I didn’t respond to @paulkrugman's original tweet because I assumed it was just a bad tweet and that he’d figure that out on his own. But now I'm realizing that a lot of the events that defined the past 19 years for people like me didn’t even register with him. THREAD
The problem with the argument he makes here is that it doesn’t recognize that most of the "anti-Muslim sentiment and violence" was *officially sanctioned*. Focusing narrowly on hate crimes stats has the effect of moving all of that out of the picture.
For example, hundreds of Muslim men were rounded up in New York and New Jersey in the weeks after 9/11. They were imprisoned without charge and often subject to abuse in custody because of their religion. None of this would register in any hate crimes database.
The NYPD spent years infiltrating American Muslim organizations, surveilling mosques, extorting vulnerable people to turn against their communities—a strategy that was based on prejudice and turned up no terrorists. @adamgoldmanNYT & @mattapuzzo wrote a book about it.
Border agents harassed, intimidated, and interrogated American Muslims returning from abroad, and foreign Muslims visiting the US, often asking them to justify their religious beliefs and practices. That’s not in the hate crimes databases either.
Thanks to @attackerman, we have a lot of info about how the FBI was training its agents ten years after 9/11: wired.com/2011/09/fbi-mu…
Anyone who thinks the torture of prisoners in US military custody (at Abu Ghraib and elsewhere) had nothing to do with religion doesn’t know what he’s talking about. Here’s an email an FBI agent wrote about what he saw at Guantanamo. aclu.org/sites/default/…
Interrogators routinely exploited Muslim prisoners’ religious beliefs in order to pressure them to share information. Here’s one example: nytimes.com/2005/01/28/us/…
If you’re under the impression that the war in Iraq had nothing to do with prejudice, you’ve forgotten about stuff like this:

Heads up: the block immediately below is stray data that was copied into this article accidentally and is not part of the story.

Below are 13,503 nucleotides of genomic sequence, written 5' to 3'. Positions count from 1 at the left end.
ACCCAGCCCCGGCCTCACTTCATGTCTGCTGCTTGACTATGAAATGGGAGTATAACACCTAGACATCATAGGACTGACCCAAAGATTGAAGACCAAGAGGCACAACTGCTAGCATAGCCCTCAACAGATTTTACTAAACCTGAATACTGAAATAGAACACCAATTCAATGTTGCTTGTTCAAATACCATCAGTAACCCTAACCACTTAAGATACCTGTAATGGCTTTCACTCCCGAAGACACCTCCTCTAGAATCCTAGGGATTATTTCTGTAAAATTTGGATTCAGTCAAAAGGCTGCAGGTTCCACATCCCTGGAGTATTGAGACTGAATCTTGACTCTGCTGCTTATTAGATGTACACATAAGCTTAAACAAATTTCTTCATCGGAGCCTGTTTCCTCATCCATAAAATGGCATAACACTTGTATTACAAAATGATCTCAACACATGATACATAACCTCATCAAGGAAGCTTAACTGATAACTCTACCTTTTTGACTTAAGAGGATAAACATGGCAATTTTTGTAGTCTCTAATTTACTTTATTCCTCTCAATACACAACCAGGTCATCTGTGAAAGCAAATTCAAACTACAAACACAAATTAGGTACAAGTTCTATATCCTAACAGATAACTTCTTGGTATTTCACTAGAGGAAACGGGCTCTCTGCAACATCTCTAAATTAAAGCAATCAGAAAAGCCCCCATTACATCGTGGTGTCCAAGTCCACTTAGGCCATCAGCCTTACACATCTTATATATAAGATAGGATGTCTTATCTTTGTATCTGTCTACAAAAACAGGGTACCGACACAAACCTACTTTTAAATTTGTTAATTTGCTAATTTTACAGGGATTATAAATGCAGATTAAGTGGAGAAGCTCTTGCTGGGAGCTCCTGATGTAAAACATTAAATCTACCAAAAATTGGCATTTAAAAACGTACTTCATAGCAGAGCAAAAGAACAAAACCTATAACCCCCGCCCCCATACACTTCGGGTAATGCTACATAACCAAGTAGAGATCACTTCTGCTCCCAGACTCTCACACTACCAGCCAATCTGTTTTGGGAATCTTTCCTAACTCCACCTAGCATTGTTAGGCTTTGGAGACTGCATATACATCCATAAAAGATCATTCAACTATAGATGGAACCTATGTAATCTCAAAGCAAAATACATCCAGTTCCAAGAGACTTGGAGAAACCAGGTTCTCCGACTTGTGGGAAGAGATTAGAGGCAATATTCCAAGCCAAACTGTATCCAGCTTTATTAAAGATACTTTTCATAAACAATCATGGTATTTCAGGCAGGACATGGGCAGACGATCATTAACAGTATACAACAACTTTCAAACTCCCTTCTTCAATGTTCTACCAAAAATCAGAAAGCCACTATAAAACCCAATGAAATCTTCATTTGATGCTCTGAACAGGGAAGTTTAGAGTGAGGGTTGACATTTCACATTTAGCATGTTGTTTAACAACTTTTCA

I could go on. The US has been in a paroxysm of "anti-Muslim sentiment and violence" for going on twenty years. That this doesn't seem to have registered with Krugman is really amazing to me, and pretty disturbing.

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More from @JameelJaffer

18 Jun
I don’t think DOJ is going to get its prior restraint against the bookstores, Simon & Schuster, or John Bolton. Still… (1/x)
Events of the past few days really make you wonder whether it might not have been better if the Bush and Obama DOJs hadn’t persuaded courts to defer blindly to the executive branch’s classification decisions. (2/x)
Maybe it wasn’t such a great idea to argue, as the Bush and Obama DOJs did, that government employees never have a First Amendment right to disclose info the executive branch has classified. (3/x)
Read 6 tweets
20 Mar
We need to do more to ensure that the public and press are getting timely access to reliable and complete information about the pandemic and about government’s response to it. (1/x)
Yesterday @knightcolumbia filed a FOIA request for policies regulating the speech of CDC employees. (2/x)
knightcolumbia.org/documents/cdc-…
We filed it b/c the WH has issued misleading and inaccurate statements about the pandemic even as it has imposed restrictions on the ability of CDC employees to speak to the press and public. (3/x)
Read 7 tweets
24 Oct 19
Many thoughtful people wrote about the talk that Zuckerberg gave at @Georgetown. But I’m wondering whether, even after Zuckerberg’s congressional testimony yesterday, people really get how crazy it is that Zuckerberg is casting @Facebook as champion of free speech. THREAD:
Zuckerberg got some basic things right. Advocacy for social change is impossible without the right to speak freely; social media can be a powerful tool for calling attention to injustice; censorship meant to protect minorities has sometimes ended up silencing them instead.
But the rest of what Zuckerberg had to say about free speech and Facebook was mainly wrong. One error at the center of his speech—and also of his testimony—involved his effort to equate Facebook’s effort to “give people a voice” with “free speech.”
Read 23 tweets

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